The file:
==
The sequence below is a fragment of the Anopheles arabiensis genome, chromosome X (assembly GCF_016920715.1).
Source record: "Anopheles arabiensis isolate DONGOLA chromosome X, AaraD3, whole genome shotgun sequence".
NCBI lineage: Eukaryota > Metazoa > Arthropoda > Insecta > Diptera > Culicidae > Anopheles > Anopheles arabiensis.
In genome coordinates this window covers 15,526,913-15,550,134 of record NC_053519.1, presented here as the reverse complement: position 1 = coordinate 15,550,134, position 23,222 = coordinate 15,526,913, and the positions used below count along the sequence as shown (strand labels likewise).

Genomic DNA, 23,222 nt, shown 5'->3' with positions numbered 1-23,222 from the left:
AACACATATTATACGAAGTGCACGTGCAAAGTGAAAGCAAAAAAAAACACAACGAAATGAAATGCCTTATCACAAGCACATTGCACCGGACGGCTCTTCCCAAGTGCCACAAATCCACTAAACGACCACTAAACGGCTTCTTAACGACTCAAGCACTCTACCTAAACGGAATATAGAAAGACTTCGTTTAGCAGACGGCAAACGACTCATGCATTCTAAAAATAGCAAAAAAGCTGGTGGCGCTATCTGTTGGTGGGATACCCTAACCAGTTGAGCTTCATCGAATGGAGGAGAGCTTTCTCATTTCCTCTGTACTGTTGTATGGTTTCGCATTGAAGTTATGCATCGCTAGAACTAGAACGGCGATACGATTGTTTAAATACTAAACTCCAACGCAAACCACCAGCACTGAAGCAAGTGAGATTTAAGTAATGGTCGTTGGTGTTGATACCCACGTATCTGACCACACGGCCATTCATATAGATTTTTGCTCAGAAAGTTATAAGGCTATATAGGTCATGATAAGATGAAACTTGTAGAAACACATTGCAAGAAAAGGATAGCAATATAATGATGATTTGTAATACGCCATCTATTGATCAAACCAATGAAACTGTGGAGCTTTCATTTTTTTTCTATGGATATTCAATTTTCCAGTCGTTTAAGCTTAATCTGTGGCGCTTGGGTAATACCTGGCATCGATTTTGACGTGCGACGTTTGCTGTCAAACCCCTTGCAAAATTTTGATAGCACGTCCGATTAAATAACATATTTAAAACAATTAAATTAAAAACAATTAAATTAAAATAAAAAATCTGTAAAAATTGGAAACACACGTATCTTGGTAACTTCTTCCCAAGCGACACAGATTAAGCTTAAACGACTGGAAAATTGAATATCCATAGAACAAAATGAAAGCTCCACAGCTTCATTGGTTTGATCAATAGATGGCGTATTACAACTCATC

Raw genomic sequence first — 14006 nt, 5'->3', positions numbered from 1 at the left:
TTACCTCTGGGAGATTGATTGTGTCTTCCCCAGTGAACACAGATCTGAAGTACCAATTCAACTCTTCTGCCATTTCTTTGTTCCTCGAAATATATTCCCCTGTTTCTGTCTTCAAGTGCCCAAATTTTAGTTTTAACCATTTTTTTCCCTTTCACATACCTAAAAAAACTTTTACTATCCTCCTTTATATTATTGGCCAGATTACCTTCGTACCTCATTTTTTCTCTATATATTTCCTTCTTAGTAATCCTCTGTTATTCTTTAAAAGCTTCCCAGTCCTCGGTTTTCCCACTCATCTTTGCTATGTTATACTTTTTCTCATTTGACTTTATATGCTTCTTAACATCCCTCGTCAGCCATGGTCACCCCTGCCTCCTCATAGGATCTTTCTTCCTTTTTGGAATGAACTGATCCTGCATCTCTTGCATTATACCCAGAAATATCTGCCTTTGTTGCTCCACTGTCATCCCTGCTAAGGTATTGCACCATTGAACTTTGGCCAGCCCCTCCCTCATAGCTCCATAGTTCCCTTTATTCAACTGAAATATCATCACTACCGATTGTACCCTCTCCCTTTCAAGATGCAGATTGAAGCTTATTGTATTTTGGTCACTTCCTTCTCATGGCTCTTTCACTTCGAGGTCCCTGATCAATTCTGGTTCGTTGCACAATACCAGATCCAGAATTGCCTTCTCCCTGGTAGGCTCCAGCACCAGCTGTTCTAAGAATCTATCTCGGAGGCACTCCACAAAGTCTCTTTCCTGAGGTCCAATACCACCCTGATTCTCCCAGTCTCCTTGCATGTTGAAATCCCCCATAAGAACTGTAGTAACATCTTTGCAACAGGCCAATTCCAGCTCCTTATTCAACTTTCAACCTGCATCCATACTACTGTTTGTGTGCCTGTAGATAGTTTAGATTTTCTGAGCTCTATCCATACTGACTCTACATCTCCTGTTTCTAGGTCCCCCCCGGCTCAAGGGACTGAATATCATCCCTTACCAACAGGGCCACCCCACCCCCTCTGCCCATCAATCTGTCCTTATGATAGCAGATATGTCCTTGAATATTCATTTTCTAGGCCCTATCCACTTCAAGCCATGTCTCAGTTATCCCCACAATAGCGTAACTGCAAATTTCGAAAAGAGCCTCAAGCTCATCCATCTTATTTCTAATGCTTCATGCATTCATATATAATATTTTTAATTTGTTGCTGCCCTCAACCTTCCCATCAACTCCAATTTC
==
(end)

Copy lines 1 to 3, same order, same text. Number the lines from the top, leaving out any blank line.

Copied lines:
The sequence below is a fragment of the Anopheles arabiensis genome, chromosome X (assembly GCF_016920715.1).
Source record: "Anopheles arabiensis isolate DONGOLA chromosome X, AaraD3, whole genome shotgun sequence".
NCBI lineage: Eukaryota > Metazoa > Arthropoda > Insecta > Diptera > Culicidae > Anopheles > Anopheles arabiensis.